Everything You Need to Know About Merkel Stepping Down as Party Leader

How will this affect the remainder of her chancellorship? Who could replace her? What does it mean for Europe?

German chancellor Angela Merkel arrives in Brussels for a European Council meeting, December 12, 2013
German chancellor Angela Merkel arrives in Brussels for a European Council meeting, December 12, 2013 (Bundesregierung/Guido Bergmann)

German chancellor Angela Merkel has announced she will not seek reelection as leader of her Christian Democratic Union (CDU) in December in the wake of disappointing state election results in Bavaria and Hessen.

How will this affect the remainder of her chancellorship? Who could replace her? And what, if anything, does it mean for Europe?

End of an era

The end of the Merkel era is now in sight.

Open Europe’s Leopold Traugott argues that Merkel’s willingness to hand over the reins over her party without simultaneously vacating the chancellery is a sign of how strong pressure on her had become:

Over the past years, she had consistently and publicly ruled out remaining on as chancellor without holding party leadership, criticizing the weak position it would put her in.

Traugott points out that Merkel already lost control in September, when her ally, Volker Kauder, lost a secret ballot for the leadership of the parliamentary CDU.

Matthew Karnitschnig argues in Politico that her resignation injects further instability into German politics, increasing the likelihood that the grand coalition with the Social Democrats (SPD), already hanging by a thread, will collapse in the coming months.

What’s more, it now appears inevitable that the race to succeed her atop the CDU will unleash a bitter battle over its direction, one that will further distract the party from governing.

Who could replace her?

There are three candidates so far:

  • Annegret Kramp-Karrenbauer, the former prime minister of Saarland and current CDU secretary general. Merkel sees Kramp-Karrenbauer as the best candidate to defend her legacy: modernizing the CDU and making it electable to young people, women and urban voters. The Financial Times reports that conservatives praise her outspokenness on family values and the left wing of the CDU appreciates her support for the minimum wage and workers’ rights. Working against her is that internal pressure for a clean break with the Merkel era after eighteen years may prove too great.
  • Friedrich Merz, a longtime Merkel rival with strong support among CDU traditionalists. The problem is that he doesn’t sit in the Bundestag anymore, which could make it more difficult for him to use the party leadership as a springboard to the chancellery.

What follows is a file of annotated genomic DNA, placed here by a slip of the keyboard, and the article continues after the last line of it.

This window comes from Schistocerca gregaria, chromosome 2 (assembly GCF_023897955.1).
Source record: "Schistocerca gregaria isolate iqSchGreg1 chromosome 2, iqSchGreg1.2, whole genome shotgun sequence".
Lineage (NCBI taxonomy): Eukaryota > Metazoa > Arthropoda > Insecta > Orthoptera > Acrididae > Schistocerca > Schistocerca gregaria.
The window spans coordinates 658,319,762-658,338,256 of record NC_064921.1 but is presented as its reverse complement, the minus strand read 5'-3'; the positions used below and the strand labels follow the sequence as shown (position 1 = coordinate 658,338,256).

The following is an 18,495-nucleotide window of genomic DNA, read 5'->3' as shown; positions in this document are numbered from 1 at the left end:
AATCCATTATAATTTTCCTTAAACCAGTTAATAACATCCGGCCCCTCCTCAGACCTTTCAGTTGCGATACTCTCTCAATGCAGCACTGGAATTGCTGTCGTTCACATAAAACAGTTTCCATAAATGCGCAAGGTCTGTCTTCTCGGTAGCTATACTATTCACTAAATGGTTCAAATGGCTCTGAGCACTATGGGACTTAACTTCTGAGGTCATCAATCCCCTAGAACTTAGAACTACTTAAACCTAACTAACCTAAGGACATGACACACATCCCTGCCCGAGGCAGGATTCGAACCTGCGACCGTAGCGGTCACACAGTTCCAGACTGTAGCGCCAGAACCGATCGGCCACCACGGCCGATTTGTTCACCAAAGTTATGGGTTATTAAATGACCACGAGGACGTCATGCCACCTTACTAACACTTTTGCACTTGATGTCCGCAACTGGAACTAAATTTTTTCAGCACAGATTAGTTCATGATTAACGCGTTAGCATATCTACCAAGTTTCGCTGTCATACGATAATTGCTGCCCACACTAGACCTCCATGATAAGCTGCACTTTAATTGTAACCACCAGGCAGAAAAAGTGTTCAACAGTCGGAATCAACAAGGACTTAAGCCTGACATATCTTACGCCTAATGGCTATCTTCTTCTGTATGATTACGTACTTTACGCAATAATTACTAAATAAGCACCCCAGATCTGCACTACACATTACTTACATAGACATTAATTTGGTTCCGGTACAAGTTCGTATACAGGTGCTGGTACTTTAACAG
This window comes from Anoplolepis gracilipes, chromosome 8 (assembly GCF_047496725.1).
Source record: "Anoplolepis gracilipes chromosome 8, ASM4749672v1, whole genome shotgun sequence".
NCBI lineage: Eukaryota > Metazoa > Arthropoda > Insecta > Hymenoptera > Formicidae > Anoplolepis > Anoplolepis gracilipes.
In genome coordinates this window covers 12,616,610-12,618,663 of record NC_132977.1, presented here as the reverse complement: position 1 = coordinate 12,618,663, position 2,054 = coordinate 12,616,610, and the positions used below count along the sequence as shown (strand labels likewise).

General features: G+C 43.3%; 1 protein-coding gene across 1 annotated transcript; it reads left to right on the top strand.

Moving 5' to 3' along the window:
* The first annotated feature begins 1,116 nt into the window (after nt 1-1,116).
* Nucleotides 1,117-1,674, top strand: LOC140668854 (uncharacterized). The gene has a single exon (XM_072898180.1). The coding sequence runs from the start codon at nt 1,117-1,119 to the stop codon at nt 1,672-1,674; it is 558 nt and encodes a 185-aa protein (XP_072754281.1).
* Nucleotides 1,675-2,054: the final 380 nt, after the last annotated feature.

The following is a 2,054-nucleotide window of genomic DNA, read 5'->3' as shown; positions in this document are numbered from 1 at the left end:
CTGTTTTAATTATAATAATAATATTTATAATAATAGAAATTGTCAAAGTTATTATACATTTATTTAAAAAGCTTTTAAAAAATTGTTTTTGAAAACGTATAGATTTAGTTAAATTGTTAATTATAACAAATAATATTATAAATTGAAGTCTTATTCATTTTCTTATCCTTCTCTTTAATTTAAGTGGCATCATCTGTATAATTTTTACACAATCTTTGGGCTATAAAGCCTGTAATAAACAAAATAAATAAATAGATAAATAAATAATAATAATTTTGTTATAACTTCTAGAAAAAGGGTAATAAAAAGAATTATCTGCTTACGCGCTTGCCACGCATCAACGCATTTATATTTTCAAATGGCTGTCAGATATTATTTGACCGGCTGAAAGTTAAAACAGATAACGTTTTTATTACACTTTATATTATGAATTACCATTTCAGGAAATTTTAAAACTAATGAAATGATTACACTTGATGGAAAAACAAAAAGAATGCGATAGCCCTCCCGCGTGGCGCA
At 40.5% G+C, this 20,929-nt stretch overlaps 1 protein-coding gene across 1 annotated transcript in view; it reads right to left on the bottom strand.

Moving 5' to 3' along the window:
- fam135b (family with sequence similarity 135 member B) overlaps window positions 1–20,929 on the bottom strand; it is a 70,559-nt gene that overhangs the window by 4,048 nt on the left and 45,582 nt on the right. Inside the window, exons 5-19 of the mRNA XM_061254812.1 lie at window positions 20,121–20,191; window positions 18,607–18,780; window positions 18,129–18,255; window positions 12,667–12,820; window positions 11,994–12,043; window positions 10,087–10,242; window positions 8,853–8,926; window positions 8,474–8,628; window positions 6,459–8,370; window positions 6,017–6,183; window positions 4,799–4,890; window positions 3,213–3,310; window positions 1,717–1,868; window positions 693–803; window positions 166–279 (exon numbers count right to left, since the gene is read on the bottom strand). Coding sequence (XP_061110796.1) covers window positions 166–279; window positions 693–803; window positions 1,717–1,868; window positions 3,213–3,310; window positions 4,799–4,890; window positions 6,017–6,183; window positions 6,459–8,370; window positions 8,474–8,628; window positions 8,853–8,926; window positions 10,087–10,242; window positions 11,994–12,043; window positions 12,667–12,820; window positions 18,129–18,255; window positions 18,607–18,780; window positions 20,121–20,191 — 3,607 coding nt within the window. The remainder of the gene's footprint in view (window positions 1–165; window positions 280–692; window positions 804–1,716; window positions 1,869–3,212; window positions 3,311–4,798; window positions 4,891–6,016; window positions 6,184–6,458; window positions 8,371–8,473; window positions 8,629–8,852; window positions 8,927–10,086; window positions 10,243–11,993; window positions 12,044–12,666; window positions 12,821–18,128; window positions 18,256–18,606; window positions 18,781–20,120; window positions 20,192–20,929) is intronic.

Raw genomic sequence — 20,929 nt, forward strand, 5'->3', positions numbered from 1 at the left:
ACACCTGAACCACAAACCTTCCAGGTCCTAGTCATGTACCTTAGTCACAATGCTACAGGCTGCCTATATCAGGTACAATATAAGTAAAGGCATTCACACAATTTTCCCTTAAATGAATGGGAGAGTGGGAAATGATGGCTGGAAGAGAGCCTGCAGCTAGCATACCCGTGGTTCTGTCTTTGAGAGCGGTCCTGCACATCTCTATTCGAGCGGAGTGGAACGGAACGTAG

• Jens Spahn, the health minister and another Merkel critic. He appeals to conservative who accuse Merkel of creating space on the right for the Alternative for Germany by letting in more than one million refugees in 2015-16. His weakness, according to Traugott, is that he is seen by many as too young and inexperienced to take on the leadership yet.

Another argument in Kramp-Karrenbauer’s favor, according to Karnitschnig, is geography:

Both Merz and Spahn are from North Rhine-Westphalia, Germany’s most populous state. Trouble is, Ralph Brinkhaus, the new head of the parliamentary group, also hails from the state. A party leader from the state would upend the balance the party has traditionally sought to maintain between the regions.

If Merz or Spahn were nevertheless to prevail, it would be hard for Merkel to serve out her term as chancellor until 2021. Wolfgang Schäuble, the Bundestag president and former finance minister, could take over as interim chancellor.

What does it mean for Europe?

I’ve argued in the past that Europe’s stability doesn’t hinge on any one person and the Brookings Institution’s James Kirchick agrees:

Visions of the German chancellor as the only person standing between humanity and the apocalypse became fashionable after […] Donald Trump’s election to the White House. But they were always overblown. Merkel herself knows that Germany — with its poorly-equipped military, deeply ingrained pacifism and historical hangups — is in no position to defend the West.

But Merkel did play a major role in the euro crisis and both Traugott and Tony Barber argue that her departure makes it less likely the EU will undertake bold reforms. French president Emmanuel Macron, who has introduced proposals to accelerate the EU’s integration make it work for the little guy, may need to find another ally.

Leonid Bershidsky takes the opposite view, arguing in Bloomberg View that a lame-duck Merkel, freed from the need to placate her conservative allies and egged on by Kramp-Karrenbauer and the SPD, could move faster and more decisively on the European Union’s post-Brexit consolidation, including a common immigration agenda and a tighter financial union; on conflict resolution in Syria, Ukraine and the Balkans; on building up the EU as a sober counterweight to President Donald Trump’s America; and on domestic infrastructure investment and fixing the pension system.

What does it mean for Brexit?

Nothing. You can devote 600 words to this question, like the Financial Times, but the bottom line — as they know — is that, with or without Merkel, “there is simply no room in the German vision for the sort of pick-and-choose approach to EU arrangements favored by Theresa May.”